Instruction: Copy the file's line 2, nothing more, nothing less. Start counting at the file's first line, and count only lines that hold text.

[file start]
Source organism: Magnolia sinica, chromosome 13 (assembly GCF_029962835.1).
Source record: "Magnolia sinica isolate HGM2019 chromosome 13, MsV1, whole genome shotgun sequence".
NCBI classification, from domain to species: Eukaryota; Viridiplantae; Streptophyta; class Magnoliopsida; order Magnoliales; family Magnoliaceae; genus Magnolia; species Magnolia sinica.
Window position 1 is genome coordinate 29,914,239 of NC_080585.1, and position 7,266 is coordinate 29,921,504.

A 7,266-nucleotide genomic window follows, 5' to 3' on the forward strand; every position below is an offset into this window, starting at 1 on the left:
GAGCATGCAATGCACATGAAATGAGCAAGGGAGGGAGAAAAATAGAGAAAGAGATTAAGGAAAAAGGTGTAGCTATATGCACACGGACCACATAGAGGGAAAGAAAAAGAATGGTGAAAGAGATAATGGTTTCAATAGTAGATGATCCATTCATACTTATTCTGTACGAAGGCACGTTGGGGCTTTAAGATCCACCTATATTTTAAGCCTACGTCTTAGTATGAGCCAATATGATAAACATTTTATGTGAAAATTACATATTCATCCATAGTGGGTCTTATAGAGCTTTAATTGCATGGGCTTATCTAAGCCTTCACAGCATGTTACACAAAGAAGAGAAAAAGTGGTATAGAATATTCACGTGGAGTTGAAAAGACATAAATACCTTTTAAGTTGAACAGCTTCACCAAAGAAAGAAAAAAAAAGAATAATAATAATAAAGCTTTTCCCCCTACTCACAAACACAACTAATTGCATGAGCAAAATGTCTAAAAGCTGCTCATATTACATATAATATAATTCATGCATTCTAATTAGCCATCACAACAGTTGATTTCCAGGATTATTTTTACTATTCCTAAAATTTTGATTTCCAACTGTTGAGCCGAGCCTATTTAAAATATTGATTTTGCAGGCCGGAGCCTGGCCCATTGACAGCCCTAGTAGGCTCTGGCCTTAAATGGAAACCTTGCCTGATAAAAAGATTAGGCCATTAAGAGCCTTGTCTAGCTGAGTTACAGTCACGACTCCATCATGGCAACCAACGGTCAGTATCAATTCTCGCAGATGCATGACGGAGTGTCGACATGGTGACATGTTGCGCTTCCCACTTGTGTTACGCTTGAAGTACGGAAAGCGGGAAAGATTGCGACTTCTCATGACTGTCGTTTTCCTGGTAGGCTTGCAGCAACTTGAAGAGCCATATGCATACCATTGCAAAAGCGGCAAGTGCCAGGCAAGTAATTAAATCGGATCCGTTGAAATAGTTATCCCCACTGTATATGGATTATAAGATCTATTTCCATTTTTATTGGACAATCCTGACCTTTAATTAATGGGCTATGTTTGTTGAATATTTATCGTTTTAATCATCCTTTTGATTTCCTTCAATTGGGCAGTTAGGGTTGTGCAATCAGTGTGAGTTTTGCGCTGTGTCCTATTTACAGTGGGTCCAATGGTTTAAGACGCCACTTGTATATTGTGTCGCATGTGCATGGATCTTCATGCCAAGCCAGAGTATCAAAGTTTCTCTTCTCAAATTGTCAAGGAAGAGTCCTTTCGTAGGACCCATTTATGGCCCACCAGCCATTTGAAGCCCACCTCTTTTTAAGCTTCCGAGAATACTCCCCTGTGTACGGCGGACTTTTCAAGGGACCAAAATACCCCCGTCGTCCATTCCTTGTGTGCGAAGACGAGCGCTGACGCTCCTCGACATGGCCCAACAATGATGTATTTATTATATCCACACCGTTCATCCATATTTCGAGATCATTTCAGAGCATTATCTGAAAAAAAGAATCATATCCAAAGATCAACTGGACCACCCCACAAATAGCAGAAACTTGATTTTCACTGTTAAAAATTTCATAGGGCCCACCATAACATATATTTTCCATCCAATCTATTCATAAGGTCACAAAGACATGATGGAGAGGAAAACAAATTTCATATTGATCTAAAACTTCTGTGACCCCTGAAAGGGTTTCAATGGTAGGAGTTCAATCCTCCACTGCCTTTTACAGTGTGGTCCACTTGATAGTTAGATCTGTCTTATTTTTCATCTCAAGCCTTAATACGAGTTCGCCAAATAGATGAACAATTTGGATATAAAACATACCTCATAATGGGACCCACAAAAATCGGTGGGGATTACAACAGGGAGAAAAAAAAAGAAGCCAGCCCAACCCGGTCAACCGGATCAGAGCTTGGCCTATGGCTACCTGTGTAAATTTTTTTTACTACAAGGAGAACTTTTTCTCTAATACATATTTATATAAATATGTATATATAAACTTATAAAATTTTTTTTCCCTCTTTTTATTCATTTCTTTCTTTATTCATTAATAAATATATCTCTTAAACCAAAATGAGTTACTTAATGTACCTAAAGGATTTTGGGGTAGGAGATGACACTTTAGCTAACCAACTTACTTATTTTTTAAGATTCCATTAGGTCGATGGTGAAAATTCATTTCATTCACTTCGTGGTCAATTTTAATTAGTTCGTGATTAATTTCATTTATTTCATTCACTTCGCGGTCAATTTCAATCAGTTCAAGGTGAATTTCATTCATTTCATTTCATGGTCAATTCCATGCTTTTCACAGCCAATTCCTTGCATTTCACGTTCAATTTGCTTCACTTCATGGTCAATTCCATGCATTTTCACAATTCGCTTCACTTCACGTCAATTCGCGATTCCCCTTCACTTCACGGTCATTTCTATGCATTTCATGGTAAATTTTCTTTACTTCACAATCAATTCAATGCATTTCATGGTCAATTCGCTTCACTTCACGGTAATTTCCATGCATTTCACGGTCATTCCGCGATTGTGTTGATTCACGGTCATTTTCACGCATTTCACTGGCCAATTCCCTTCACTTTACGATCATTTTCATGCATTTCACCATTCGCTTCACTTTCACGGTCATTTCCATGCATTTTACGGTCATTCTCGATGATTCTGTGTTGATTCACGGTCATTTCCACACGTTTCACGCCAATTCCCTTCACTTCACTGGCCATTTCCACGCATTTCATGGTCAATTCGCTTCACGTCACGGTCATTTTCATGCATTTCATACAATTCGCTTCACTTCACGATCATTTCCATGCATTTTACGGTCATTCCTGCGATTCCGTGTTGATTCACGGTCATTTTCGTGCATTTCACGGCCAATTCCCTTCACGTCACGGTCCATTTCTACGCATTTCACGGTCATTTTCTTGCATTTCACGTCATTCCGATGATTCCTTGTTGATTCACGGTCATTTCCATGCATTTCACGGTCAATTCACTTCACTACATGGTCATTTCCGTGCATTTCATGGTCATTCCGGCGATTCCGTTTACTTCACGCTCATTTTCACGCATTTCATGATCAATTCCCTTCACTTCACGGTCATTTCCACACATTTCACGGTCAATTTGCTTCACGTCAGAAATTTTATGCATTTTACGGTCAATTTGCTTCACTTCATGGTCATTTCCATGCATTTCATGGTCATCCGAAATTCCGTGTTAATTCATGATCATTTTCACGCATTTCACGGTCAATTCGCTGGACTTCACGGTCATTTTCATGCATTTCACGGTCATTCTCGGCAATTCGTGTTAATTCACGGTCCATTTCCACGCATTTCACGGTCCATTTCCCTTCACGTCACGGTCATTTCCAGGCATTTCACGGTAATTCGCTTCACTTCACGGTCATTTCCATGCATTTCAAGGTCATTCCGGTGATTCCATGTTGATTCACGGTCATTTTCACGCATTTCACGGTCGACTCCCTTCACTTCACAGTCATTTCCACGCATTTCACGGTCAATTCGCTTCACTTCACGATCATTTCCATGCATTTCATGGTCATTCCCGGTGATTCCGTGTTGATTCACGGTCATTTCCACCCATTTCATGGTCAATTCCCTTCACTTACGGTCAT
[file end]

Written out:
Source record: "Magnolia sinica isolate HGM2019 chromosome 13, MsV1, whole genome shotgun sequence".